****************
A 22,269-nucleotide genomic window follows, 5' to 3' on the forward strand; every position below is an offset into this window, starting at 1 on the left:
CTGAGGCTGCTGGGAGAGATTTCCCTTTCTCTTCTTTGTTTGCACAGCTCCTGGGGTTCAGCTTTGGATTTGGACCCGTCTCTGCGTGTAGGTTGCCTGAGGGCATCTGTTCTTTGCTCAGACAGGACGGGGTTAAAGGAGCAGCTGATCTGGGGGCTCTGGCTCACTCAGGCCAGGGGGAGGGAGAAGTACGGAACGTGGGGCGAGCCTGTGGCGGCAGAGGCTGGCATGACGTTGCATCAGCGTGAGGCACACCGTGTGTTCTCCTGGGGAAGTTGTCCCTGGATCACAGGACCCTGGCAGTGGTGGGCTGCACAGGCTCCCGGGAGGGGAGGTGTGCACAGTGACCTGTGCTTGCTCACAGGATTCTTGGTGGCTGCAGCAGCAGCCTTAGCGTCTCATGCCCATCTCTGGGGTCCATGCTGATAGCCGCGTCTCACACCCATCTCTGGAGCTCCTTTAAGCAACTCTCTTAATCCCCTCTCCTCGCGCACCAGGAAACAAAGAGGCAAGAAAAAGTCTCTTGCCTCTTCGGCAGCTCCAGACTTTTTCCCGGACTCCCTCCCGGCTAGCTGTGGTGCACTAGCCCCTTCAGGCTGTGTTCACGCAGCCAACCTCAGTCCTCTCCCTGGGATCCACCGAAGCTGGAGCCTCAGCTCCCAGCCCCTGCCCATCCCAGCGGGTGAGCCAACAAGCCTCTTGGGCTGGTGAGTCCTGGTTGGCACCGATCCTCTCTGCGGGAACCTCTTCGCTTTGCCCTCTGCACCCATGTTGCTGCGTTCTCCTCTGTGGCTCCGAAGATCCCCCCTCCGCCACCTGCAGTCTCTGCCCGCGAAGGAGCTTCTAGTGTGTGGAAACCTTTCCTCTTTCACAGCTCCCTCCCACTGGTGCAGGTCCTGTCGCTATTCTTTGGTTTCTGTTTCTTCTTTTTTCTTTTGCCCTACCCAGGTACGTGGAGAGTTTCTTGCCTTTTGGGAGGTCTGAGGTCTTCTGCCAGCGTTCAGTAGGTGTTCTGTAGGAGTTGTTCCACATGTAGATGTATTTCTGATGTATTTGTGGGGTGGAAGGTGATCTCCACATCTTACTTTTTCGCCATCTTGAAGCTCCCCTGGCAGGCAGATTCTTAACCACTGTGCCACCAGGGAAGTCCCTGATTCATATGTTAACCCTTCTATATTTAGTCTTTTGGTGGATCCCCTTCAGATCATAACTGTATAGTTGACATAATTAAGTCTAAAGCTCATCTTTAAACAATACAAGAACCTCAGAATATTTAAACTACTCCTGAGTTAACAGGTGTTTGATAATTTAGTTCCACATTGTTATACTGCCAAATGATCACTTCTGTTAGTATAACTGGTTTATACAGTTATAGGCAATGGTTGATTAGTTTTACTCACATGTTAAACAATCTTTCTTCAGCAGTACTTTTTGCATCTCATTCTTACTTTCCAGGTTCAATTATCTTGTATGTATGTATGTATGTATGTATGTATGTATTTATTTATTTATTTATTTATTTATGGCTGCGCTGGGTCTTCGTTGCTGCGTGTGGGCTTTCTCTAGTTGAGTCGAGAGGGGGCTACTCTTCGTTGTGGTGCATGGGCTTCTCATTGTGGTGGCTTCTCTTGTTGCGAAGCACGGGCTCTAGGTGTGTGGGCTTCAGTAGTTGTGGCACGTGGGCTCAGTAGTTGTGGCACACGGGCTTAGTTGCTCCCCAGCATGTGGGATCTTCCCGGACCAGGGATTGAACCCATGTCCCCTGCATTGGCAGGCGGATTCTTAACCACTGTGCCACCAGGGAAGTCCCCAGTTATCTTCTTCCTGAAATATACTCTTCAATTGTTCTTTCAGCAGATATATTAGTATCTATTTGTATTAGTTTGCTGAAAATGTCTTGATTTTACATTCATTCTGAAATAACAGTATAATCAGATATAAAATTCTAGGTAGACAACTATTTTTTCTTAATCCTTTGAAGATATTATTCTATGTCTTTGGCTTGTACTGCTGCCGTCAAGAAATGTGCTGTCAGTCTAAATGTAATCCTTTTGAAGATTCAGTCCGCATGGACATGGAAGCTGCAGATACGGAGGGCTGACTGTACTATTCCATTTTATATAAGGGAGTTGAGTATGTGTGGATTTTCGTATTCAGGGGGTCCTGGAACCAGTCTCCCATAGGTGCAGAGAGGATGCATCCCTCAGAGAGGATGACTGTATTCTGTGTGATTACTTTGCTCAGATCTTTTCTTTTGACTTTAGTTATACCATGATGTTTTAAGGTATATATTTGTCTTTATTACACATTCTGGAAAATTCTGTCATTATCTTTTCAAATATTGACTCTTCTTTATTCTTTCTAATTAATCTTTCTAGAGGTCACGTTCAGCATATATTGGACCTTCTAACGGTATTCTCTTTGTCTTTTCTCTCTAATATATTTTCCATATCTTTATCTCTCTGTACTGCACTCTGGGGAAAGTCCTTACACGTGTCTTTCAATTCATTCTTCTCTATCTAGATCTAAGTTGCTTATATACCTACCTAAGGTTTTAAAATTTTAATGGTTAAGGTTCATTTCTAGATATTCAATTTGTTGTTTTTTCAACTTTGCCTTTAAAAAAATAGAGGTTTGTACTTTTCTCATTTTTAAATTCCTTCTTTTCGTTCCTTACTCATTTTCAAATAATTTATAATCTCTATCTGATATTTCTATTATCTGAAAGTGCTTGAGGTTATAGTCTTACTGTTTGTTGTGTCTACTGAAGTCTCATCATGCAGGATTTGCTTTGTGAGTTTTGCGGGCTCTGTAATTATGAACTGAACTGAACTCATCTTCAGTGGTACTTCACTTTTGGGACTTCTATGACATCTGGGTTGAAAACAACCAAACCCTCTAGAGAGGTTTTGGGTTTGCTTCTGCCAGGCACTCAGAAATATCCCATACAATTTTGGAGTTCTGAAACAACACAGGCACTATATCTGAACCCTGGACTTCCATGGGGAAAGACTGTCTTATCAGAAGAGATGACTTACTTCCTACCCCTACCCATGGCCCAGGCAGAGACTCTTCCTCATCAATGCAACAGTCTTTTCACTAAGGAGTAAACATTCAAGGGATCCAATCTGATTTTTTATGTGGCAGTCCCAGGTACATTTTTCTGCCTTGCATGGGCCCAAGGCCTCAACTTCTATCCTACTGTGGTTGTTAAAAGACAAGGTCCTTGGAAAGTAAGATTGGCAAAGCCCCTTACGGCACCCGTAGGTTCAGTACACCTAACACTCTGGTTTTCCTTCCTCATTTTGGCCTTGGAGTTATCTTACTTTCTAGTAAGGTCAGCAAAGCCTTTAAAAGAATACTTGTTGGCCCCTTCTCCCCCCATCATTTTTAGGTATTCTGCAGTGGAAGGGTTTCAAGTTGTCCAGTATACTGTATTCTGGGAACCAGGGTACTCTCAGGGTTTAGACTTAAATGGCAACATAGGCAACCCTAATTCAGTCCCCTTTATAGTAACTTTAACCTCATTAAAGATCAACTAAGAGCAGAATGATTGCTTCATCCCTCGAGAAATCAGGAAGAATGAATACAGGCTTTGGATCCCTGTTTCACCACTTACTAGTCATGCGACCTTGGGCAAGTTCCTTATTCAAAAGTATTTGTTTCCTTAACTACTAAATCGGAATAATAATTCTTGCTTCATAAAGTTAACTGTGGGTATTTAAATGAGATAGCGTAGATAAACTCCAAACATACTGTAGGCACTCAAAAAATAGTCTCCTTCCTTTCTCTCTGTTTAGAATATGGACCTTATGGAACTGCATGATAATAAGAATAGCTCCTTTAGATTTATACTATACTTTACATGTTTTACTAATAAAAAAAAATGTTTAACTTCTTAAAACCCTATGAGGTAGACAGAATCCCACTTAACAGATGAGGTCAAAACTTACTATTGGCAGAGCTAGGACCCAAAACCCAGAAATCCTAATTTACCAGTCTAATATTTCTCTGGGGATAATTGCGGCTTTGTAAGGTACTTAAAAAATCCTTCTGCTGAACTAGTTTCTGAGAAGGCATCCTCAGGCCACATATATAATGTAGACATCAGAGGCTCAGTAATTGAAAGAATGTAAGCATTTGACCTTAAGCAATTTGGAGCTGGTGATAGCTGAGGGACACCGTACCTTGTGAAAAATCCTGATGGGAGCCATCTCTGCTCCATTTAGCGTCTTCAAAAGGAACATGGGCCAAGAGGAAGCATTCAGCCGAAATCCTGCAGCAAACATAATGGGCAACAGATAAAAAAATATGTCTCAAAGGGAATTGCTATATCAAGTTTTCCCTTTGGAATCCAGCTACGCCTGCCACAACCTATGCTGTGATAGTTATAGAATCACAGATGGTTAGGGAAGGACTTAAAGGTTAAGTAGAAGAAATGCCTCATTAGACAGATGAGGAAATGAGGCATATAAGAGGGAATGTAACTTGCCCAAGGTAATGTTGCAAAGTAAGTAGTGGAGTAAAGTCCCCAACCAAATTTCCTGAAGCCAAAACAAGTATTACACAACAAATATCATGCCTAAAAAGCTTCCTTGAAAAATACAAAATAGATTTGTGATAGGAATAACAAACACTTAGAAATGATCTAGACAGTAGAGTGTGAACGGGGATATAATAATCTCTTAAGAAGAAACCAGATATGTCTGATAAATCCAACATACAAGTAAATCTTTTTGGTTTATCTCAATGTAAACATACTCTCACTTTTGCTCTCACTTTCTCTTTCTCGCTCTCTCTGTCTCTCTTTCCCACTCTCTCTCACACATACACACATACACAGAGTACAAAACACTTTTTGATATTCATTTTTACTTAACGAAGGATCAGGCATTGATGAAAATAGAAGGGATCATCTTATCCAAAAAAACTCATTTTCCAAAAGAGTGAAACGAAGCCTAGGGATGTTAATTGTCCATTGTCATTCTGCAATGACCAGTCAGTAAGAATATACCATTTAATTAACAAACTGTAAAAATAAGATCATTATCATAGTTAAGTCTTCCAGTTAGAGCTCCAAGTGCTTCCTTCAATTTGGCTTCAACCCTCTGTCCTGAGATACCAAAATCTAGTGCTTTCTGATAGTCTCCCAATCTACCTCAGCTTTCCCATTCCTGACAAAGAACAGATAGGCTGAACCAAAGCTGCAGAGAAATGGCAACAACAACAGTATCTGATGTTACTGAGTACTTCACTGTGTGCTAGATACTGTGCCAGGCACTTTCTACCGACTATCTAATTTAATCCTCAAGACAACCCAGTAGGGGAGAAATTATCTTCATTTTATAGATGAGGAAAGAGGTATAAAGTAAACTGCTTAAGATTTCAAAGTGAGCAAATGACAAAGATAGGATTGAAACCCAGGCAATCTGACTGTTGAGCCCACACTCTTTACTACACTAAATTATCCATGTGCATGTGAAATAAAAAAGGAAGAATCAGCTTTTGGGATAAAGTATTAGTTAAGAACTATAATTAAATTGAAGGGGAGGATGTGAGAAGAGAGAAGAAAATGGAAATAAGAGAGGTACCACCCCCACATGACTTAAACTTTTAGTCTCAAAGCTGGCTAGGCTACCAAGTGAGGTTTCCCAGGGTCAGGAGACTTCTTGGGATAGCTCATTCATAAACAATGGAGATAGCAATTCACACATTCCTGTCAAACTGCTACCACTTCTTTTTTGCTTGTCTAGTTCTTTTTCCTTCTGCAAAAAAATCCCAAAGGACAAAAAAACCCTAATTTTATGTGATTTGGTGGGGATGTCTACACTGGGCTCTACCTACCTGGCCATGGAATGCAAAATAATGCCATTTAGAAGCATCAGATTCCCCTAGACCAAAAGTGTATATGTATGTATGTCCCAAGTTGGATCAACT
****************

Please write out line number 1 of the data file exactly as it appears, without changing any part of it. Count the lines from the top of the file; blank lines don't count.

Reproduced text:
A 22,269-nucleotide genomic window follows, 5' to 3' on the forward strand; every position below is an offset into this window, starting at 1 on the left: